Rites of Passage

Share this:

Honouring our Life Journeys with Rites of Passage

 

Imagine if all the important events of our lives, and those of our loved ones, were honoured and celebrated together with a community. The richness of our human experience and our journeys through change would be witnessed, shared and supported to bring out the power of these transitions in healing ways.

Rite of passage

The loss of rites of passage

In traditional societies, rites of passage include transitioning into adulthood, becoming an elder, making a partnership commitment, or honouring the life journey of someone who has died or is dying. In the Western world, many of our rites of passage have been lost over the centuries or replaced with generic, commercialised versions such as getting our driver’s license to signify new adulthood or the big white wedding to symbolise commitment in love. This can leave us with a lack of meaning, purpose and integration into the community around us. 

Rite of maidens fire ceremony

Nowadays, rather than being celebrated as they once were, key life events such as a girl’s entry into womanhood with her first bleed are often simply ignored. The potentially positive impact of these events is lost and subverted into more destructive outlets. For example, teenage risk-taking behaviour takes the place of being actively welcomed and mentored into adulthood by elders. 

The loss or drastic change of these rituals is due to factors like colonialism, industrialisation, cultural assimilation and modernisation. Traditional rites grew out of societies very different from our modern ones. Communities were stable and seasonal changes were woven into the very fabric of everyday life, with our survival directly linked to the earth’s wellbeing. People were much more strongly connected to their family members and community since living setups were ‘human scale’ and people stayed in one place for their whole lives. Increased geographical mobility and transience people mean that people have drifted from their roots and from an innate knowledge of our relationship to the land. 

First moon initiation rite for girls

Professionalisation has turned duties which used to be lovingly performed in the home by family members or neighbours into tasks outsourced to specialists. “Caterers, funeral directors, and other entrepreneurs … sell rites of passage as commodities”, in the words of Pamela Nelson in this fascinating article on the return of rites of passage in America.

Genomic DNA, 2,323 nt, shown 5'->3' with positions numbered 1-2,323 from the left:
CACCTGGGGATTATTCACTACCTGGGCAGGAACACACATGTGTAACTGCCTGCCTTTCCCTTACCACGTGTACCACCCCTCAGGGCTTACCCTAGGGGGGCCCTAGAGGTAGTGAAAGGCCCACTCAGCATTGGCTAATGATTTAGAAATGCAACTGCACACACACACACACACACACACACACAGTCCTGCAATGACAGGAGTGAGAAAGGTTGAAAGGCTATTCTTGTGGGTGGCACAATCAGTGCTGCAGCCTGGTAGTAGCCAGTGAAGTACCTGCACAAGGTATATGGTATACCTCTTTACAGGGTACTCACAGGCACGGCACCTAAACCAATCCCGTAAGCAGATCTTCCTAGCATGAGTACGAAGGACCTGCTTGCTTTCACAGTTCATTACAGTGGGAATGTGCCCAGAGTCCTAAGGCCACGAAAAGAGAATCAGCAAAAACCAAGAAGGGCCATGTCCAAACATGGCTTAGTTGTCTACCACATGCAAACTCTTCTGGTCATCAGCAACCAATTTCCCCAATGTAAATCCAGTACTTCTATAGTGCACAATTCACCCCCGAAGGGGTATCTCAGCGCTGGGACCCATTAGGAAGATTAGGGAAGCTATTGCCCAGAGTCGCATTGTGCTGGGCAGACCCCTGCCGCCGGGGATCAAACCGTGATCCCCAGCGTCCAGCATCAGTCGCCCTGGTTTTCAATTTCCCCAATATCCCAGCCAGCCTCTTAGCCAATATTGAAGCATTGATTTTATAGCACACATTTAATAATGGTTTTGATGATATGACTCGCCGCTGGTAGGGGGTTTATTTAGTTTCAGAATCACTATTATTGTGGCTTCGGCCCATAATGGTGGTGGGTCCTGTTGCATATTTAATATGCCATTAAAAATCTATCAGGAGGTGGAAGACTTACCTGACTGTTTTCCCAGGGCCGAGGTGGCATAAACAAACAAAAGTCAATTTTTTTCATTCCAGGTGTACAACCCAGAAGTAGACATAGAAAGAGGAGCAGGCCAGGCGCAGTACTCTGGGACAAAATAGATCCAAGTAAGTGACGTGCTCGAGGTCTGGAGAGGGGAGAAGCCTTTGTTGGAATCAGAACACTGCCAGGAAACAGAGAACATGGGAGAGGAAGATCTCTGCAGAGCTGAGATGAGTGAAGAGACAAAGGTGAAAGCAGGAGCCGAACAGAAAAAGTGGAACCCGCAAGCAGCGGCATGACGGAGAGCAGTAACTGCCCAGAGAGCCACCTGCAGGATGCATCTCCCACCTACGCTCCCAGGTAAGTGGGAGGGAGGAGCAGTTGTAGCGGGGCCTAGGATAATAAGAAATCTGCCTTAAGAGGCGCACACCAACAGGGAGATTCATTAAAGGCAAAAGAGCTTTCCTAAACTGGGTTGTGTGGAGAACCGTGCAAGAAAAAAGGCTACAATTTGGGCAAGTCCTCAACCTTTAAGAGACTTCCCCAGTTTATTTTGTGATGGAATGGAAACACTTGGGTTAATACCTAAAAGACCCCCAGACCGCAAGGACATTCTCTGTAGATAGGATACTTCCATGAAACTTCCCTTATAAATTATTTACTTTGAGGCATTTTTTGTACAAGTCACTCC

Both birth and death have been medicalised, with obstetricians and funeral directors taking over these intimate realms of life. Rites of passage have also declined with the rise of scientific rationalisation: the sacred has been driven out of our society’s awareness because of its association with religion.

Smudging with local herbs

 

Revival

Recently, however, there has been an exciting worldwide resurgence of the ancient rites of passages and celebrations of our natural life cycle, particularly those held in nature. This revival is answering our call for deeper meaning, acknowledgement of the personal and communal transitions we encounter in our lifetimes, and a reconnection to the land. The re-awakening of rites of passage is true medicine for the isolation, fragmentation and disconnection so endemic in our modern society.

Rites of passage allow us to bring in the Divine as well as to be witnessed by those who surround us as friends, family and community. By invoking blessings and showing gratitude for our lives, we consecrate the important events, passages and thresholds of our lives and reaffirm our place in the sacred, eternal cycle of life. 

By taking part in an intentional rite of passage ceremony, whether you are the one being celebrated or a member of the witnessing community, you co-create a meaningful story that allows all those involved to move forward and to contribute purposefully in ways aligned with their values and the community’s, confident of their responsibilities. Rites of passage also connect the generations in ways that are often difficult to achieve in our modern society. 

pagan rites

Rites of passages include:

✨ Handfastings, sacred unions and marriages ✨ Land blessings ✨ Baby blessings ✨ Coming of age or initiation rites for boys ✨ Births ✨ Naming of children ✨ Celebration of menarche (first menstruation) ✨ Crone or Wise Woman initiations ✨ Death rites ✨ Last rites ✨

Usually, these ceremonies are held by celebrants who are hired to perform the service. When we participate in these ceremonies in a community, however, we are following the ways of our ancestors, who experienced these events as part of the weave of daily life. At the Blue Lotus Sanctuary, the goddess community and eco-village we at the Temple are birthing into being, rites of passage will be embedded in the society in a natural way. Rather than having to remove yourself from your everyday life to undergo a rite of passage, with the challenge of integrating that back into a very different environment, you will be anchored in a community which honours the sanctity of life transitions with grace and flow.  

All our priestesses learn blueprints for initiations that can be customised to fit the occasion and the needs of the participants, including once in a lifetime events. We conduct these as free rituals through the Temple because we believe that they are a normal part of life. Even in the early stages of our community building, we envision holding rites of passage as an integral aspect of day-to-day priestess duties. 

Rite of pasage for young man

In the context of communal living, we will prepare for the natural cycles of life together and hold space to honour them. 

If you would like to have a rite of passage (or Life Cycle ceremony, as we also call them), you can book here to have one held by a Priestess of Isis, free of charge at a location of your choice.*